Councillor says skills, work ethic lacking
A senior social worker in Haldimand and Norfolk provided a clue this week as to why the Ontario government is determined to increase Ontario’s minimum wage to $15 an hour.
Heidy Van Dyk-Ellis, manager of social services and housing for the two counties, says many local welfare recipients have jobs.
Trouble is, they aren’t earning enough to wean themselves from the Ontario Works program. That means some welfare recipients – despite having jobs – continue to draw on the resources of the province and local municipalities.
Van Dyk-Ellis told Norfolk councillors this week that it is too early to speculate as to whether $15 an hour is enough to foster self-sufficiency. The current minimum wage is $11.40 an hour. Despite objections from the business community, this is scheduled to rise to $15 an hour by 2019.
“They’re working,” Van Dyk-Ellis said. “They’re just not making enough money to fully exit the Ontario Works program.
“We don’t yet know whether $15 an hour is above or below a living wage for our area.”
Through 2016, an average of 1,381 families in Haldimand and Norfolk were collecting welfare each month. Of these 63 per cent resided in Norfolk, while 37 per cent resided in Haldimand.
Also, in 2016, 1,743 people applied for welfare in the two counties, an average of 145 a month.
The situation has improved somewhat in 2017. In her report, Van Dyk-Ellis said that the monthly family caseload in Haldimand and Norfolk has averaged 1,344 so far this year – a drop of 2.67 per cent a month compared to 2016.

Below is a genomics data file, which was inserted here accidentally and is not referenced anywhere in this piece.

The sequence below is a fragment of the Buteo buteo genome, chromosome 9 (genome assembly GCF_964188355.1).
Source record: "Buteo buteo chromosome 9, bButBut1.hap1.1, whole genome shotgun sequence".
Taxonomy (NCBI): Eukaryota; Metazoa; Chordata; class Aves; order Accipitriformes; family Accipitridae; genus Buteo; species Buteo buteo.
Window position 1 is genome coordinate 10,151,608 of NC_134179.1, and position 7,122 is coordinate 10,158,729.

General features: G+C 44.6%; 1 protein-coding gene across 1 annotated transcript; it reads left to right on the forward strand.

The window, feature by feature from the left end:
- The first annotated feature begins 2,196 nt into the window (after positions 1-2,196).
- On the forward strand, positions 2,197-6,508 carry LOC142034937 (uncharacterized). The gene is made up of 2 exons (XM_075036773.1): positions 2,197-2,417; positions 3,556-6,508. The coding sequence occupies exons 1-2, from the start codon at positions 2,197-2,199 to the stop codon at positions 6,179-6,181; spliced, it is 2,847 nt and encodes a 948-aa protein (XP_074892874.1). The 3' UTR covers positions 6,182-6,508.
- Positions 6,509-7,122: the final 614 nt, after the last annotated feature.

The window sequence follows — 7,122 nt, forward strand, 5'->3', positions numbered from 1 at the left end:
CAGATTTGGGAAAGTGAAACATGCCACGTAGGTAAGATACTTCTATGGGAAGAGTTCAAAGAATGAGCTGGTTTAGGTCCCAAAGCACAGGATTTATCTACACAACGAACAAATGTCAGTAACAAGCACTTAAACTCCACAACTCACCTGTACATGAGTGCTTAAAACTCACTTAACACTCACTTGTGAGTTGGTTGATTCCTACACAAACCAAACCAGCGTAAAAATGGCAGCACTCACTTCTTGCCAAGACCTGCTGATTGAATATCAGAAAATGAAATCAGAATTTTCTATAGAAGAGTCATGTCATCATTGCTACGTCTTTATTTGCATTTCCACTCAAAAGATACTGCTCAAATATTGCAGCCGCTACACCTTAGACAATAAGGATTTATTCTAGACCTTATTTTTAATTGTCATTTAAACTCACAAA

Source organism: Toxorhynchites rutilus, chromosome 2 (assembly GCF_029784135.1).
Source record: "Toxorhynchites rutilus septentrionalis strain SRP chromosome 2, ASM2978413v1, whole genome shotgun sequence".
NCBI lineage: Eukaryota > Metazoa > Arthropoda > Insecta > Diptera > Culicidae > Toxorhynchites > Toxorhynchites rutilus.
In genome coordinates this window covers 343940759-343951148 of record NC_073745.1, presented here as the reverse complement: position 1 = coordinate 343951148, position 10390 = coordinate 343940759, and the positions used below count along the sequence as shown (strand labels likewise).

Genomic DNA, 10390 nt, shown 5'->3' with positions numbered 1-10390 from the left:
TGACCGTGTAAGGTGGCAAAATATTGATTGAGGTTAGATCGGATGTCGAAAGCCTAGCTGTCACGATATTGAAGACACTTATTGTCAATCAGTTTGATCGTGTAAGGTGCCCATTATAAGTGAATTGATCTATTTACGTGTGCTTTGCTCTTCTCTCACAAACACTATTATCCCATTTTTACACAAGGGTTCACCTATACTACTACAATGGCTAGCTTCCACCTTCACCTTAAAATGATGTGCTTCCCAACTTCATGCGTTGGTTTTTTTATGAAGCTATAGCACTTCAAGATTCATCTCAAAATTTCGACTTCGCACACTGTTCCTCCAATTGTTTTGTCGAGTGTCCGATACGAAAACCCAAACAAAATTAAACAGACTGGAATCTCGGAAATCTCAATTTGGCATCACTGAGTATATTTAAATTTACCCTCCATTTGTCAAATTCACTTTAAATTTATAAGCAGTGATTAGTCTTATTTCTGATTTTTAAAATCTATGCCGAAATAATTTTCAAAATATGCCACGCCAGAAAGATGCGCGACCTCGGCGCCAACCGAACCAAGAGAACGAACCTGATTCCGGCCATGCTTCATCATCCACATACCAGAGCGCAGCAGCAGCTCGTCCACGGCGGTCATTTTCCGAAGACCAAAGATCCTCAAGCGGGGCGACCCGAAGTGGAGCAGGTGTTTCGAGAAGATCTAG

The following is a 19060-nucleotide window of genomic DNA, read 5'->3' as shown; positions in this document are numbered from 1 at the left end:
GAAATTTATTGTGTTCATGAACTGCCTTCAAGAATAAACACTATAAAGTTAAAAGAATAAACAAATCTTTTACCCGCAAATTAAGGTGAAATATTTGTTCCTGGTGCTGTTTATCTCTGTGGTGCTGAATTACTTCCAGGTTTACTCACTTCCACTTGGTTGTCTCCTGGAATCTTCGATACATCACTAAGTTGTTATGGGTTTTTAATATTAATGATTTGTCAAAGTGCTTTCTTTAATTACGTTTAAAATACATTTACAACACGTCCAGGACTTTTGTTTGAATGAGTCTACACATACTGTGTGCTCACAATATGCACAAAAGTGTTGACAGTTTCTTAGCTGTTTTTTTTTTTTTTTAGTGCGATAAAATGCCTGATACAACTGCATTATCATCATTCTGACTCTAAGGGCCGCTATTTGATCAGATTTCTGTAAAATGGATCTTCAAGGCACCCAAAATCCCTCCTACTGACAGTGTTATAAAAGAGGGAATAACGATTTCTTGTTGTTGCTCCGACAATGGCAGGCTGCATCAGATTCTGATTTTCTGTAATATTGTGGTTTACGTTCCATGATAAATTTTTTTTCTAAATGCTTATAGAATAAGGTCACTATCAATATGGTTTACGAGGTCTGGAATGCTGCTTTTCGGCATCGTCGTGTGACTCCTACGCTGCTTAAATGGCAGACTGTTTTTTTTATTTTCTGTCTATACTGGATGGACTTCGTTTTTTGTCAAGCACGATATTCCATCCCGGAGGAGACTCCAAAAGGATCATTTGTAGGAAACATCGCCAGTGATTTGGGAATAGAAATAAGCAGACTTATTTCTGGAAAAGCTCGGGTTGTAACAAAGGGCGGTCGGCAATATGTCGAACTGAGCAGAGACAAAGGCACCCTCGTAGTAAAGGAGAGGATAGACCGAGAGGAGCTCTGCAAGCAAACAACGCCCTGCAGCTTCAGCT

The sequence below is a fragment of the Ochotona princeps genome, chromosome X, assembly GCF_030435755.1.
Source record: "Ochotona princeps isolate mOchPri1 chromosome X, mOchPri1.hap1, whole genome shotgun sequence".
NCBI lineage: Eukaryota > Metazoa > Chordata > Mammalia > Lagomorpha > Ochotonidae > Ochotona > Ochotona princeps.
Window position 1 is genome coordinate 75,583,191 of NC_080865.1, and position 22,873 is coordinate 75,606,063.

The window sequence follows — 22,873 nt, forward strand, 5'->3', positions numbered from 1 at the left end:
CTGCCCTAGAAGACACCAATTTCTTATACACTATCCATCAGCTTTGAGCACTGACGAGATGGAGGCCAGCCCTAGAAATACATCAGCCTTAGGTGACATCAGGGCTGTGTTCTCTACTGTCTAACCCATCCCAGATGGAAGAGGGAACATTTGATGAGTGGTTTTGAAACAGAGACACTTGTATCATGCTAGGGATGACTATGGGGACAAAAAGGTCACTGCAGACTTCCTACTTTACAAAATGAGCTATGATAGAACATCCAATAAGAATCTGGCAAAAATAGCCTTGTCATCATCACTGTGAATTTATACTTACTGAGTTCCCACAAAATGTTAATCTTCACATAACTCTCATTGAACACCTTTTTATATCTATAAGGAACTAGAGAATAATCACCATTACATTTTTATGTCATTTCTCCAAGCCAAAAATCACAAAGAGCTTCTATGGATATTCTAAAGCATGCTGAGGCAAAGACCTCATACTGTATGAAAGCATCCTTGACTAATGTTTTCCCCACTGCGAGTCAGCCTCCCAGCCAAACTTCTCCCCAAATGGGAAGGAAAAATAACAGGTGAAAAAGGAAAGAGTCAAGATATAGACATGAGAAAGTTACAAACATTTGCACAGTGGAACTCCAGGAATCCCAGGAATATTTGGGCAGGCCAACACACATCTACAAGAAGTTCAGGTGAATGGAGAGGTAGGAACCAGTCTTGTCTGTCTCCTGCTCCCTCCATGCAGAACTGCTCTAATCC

Challenges for local welfare recipients include the fact that many of the jobs available to them are part-time, have no benefits, and do not provide enough income to meet basic expenses.
Norfolk and Haldimand are also rural areas where a reliable vehicle is usually essential to holding down a steady job.
In her report, Van Dyk-Ellis said that the Norfolk Ride shuttle service doesn’t meet everyone’s needs. As well, travelling by taxi is cost-prohibitive for the marginally employed.
At Tuesday’s meeting, Waterford Coun. Harold Sonnenberg suggested the local job market isn’t entirely to blame for precarious employment.
Somewhere along the way, Sonnenberg said, parents forgot to instil a work ethic in their children. And the education system, he added, has lost the ability or the inclination to impart basic skills.
Many good entry-level positions go wanting, Sonnenberg said, because young people don’t have the discipline to perform repetitive tasks or the basic skills needed to work unsupervised.
“There are people out there who can’t drive a nail, read a tape measure or push a wheel barrow,” he said. “Local plants can’t keep people on the job. This is too boring; it is too repetitious.
“A few skills and a work ethic and you’ll make it in life. But we’re failing in these basic concepts. We’re really losing the battle.”
In her report, Van Dyk-Ellis suggested an aging population will present serious support challenges in both Haldimand and Norfolk.
The first of the baby boomers – those born between 1945 and 1963 – are 72 years of age and counting. They represent an enormous cohort and will make serious demands on health care, housing and social services as the average life expectancy in Ontario for both men and women surpasses the 80-year mark.
Those aged 65 and older traditionally have represented 10 per cent of the waiting list in Haldimand and Norfolk for social and subsidized housing.
By the end of 2012, this had risen to 24 per cent. The rate for seniors has remained in this range since then, at times spiking as high as 30 per cent.
“As people age, their support needs increase,” Van Dyk-Ellis said in her report.